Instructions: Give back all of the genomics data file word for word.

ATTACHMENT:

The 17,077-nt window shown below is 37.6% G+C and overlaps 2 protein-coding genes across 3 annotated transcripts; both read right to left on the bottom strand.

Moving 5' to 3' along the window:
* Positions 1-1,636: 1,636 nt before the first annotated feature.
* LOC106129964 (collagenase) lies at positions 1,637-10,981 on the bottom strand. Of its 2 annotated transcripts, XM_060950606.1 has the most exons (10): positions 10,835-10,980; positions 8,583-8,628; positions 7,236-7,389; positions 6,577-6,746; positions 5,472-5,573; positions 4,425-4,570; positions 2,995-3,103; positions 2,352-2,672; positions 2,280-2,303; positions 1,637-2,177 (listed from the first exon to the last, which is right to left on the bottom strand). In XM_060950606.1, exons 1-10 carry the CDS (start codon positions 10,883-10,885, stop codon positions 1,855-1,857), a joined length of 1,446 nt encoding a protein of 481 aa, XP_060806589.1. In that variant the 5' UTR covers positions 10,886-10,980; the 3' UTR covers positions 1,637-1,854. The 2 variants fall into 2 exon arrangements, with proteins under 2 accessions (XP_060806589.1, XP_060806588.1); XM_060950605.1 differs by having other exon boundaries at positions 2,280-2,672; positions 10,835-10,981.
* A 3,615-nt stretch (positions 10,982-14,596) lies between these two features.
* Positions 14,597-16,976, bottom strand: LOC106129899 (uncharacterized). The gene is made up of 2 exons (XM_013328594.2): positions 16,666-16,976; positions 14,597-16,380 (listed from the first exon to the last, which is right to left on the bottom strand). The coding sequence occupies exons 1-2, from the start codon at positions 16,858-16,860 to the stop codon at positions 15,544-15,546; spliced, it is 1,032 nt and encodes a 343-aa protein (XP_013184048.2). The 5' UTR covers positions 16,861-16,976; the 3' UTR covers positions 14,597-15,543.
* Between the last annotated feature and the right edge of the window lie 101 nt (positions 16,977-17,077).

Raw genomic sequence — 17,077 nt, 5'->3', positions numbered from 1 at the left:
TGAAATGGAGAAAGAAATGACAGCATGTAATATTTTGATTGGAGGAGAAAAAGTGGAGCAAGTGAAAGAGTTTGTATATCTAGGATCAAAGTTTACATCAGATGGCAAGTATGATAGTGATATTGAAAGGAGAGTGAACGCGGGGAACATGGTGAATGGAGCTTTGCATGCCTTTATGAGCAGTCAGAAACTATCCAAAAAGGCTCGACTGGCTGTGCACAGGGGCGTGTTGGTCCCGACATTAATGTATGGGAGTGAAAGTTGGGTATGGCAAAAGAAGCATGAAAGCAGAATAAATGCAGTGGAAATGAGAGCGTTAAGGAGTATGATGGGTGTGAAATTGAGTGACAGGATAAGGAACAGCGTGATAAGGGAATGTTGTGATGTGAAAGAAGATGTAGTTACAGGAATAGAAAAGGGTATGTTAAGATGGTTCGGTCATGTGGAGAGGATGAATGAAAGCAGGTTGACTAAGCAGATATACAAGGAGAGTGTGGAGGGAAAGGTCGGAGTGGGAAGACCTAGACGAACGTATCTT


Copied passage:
The 17,077-nt window shown below is 37.6% G+C and overlaps 2 protein-coding genes across 3 annotated transcripts; both read right to left on the bottom strand.

Moving 5' to 3' along the window:
* Positions 1-1,636: 1,636 nt before the first annotated feature.
* LOC106129964 (collagenase) lies at positions 1,637-10,981 on the bottom strand. Of its 2 annotated transcripts, XM_060950606.1 has the most exons (10): positions 10,835-10,980; positions 8,583-8,628; positions 7,236-7,389; positions 6,577-6,746; positions 5,472-5,573; positions 4,425-4,570; positions 2,995-3,103; positions 2,352-2,672; positions 2,280-2,303; positions 1,637-2,177 (listed from the first exon to the last, which is right to left on the bottom strand). In XM_060950606.1, exons 1-10 carry the CDS (start codon positions 10,883-10,885, stop codon positions 1,855-1,857), a joined length of 1,446 nt encoding a protein of 481 aa, XP_060806589.1. In that variant the 5' UTR covers positions 10,886-10,980; the 3' UTR covers positions 1,637-1,854. The 2 variants fall into 2 exon arrangements, with proteins under 2 accessions (XP_060806589.1, XP_060806588.1); XM_060950605.1 differs by having other exon boundaries at positions 2,280-2,672; positions 10,835-10,981.
* A 3,615-nt stretch (positions 10,982-14,596) lies between these two features.
* Positions 14,597-16,976, bottom strand: LOC106129899 (uncharacterized). The gene is made up of 2 exons (XM_013328594.2): positions 16,666-16,976; positions 14,597-16,380 (listed from the first exon to the last, which is right to left on the bottom strand). The coding sequence occupies exons 1-2, from the start codon at positions 16,858-16,860 to the stop codon at positions 15,544-15,546; spliced, it is 1,032 nt and encodes a 343-aa protein (XP_013184048.2). The 5' UTR covers positions 16,861-16,976; the 3' UTR covers positions 14,597-15,543.
* Between the last annotated feature and the right edge of the window lie 101 nt (positions 16,977-17,077).

Raw genomic sequence — 17,077 nt, 5'->3', positions numbered from 1 at the left:
TGAAATGGAGAAAGAAATGACAGCATGTAATATTTTGATTGGAGGAGAAAAAGTGGAGCAAGTGAAAGAGTTTGTATATCTAGGATCAAAGTTTACATCAGATGGCAAGTATGATAGTGATATTGAAAGGAGAGTGAACGCGGGGAACATGGTGAATGGAGCTTTGCATGCCTTTATGAGCAGTCAGAAACTATCCAAAAAGGCTCGACTGGCTGTGCACAGGGGCGTGTTGGTCCCGACATTAATGTATGGGAGTGAAAGTTGGGTATGGCAAAAGAAGCATGAAAGCAGAATAAATGCAGTGGAAATGAGAGCGTTAAGGAGTATGATGGGTGTGAAATTGAGTGACAGGATAAGGAACAGCGTGATAAGGGAATGTTGTGATGTGAAAGAAGATGTAGTTACAGGAATAGAAAAGGGTATGTTAAGATGGTTCGGTCATGTGGAGAGGATGAATGAAAGCAGGTTGACTAAGCAGATATACAAGGAGAGTGTGGAGGGAAAGGTCGGAGTGGGAAGACCTAGACGAACGTATCTT